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Vaccinations for Thailand: An up-to-date list of all essential inoculations

Brimming with welcoming people, rich culture, pristine beaches, and vibrant cuisine, it can be hard to think of Thailand as a place where you may be exposed to the disease. While most foreigners who travel to or live in the Land of Smiles do not encounter any problems (and if they do, it’s usually food poisoning or a “traveller’s cough”), it’s important to be aware of the health risks here. After all, it’s better to be safe than sorry. To help ensure that your time in Thailand is without the threat of illness, this article looks at the vaccinations that you/your family might need.

Things to consider if…

The vaccinations you need will depend on a number of factors, one of the most important being your specific situation (e.g. where in Thailand you will be staying). Here, we look at the things to consider if:

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You’re travelling/moving to Thailand

Before you go, you should be aware of the essential vaccinations for Thailand. As of the time of writing, the only vaccination required by international regulations is yellow fever. Proof of vaccination is only needed if you have visited a country in the “yellow fever zone” within six days prior to entering Thailand. Those travelling from Africa or South America should check the WHO’s country list (or equivalent) to see if they need to show proof of vaccination.

Another consideration is the risks you will actually face in Thailand. If you’re staying in the city, your risk of contracting an infectious disease is in most cases much lower than someone who will be staying in rural areas. This is because it is far more likely to encounter mosquitoes carrying Japanese encephalitis/dengue/zika, animal bites with rabies, as well as a whole host of other infectious disease risks in rural locations.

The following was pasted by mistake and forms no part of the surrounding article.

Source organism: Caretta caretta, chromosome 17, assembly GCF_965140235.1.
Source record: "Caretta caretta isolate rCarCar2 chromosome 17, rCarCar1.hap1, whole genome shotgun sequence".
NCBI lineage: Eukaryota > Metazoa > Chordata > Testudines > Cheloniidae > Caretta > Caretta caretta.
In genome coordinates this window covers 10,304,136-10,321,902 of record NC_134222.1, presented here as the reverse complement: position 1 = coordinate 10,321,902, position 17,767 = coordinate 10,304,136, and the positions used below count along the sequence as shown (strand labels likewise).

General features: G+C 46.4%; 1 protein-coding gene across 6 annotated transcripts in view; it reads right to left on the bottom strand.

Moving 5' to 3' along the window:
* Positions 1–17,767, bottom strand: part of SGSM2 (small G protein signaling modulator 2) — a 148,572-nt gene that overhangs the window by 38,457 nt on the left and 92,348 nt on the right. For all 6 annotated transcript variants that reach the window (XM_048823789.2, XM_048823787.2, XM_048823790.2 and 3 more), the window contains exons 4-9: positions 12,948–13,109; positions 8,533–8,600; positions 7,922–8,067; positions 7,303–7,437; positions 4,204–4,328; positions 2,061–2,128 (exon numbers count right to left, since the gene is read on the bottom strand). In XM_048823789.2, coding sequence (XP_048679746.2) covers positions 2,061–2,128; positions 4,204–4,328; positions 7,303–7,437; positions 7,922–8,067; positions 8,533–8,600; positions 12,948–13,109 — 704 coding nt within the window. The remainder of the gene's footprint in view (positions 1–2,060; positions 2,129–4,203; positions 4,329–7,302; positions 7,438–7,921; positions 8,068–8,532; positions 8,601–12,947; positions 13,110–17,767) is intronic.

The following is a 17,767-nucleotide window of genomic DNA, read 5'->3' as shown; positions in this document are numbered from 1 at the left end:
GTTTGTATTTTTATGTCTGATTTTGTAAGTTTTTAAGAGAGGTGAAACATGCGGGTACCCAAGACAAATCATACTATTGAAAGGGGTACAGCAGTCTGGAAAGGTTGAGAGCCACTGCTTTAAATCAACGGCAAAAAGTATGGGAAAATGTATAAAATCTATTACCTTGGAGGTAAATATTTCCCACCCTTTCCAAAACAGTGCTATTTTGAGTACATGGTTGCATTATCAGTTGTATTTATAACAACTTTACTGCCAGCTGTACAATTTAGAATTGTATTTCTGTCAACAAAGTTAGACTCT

One more thing to take note here is how long vaccinations take to work. Generally speaking, the normal immune response to vaccines takes around two weeks to work. This means you will not get immediate protection from a disease after immunization. With this in mind, it’s a good idea to get vaccinated ideally 4 to 6 weeks before you travel.

You’re getting vaccinated in Thailand

If you’re currently in Thailand and would like to get vaccinated here, there are a number of things you should be aware of. For starters, when choosing a clinic it’s important to look for one staffed by certified medical practitioners who specialize in tropical medicine and disease prevention.

Here are the key things you should take with you to ensure that your vaccination visit goes as smoothly as possible:

  • Cash – Some medical centers do not accept credit cards. The same goes for direct billing (if you have private health insurance).  
  • Passport/ID
  • Vaccination booklet

In terms of cost, most foreigners will find that vaccinations can be significantly cheaper in Thailand compared to what they would be charged back home. That said, vaccinations at private facilities can be costly, especially if you’re getting more expensive types of inoculations like Japanese encephalitis or the Zoster vaccine. This is where having private health insurance with the vaccination benefit can really help with offsetting such costs.  

You’re raising a child in Thailand

If you’re a parent or a caregiver raising a child in Thailand, you can refer to the country’s vaccination schedule as recommended by the Pediatric infectious diseases society of Thailand:

Thailand Vaccination schedule

Source: Health Care Medical Clinic

Please bear in mind that vaccination schedules vary across the world, and are tailored to protect the population against a country or region-specific health risks. As such you may also want to consider your home country’s immunization schedule.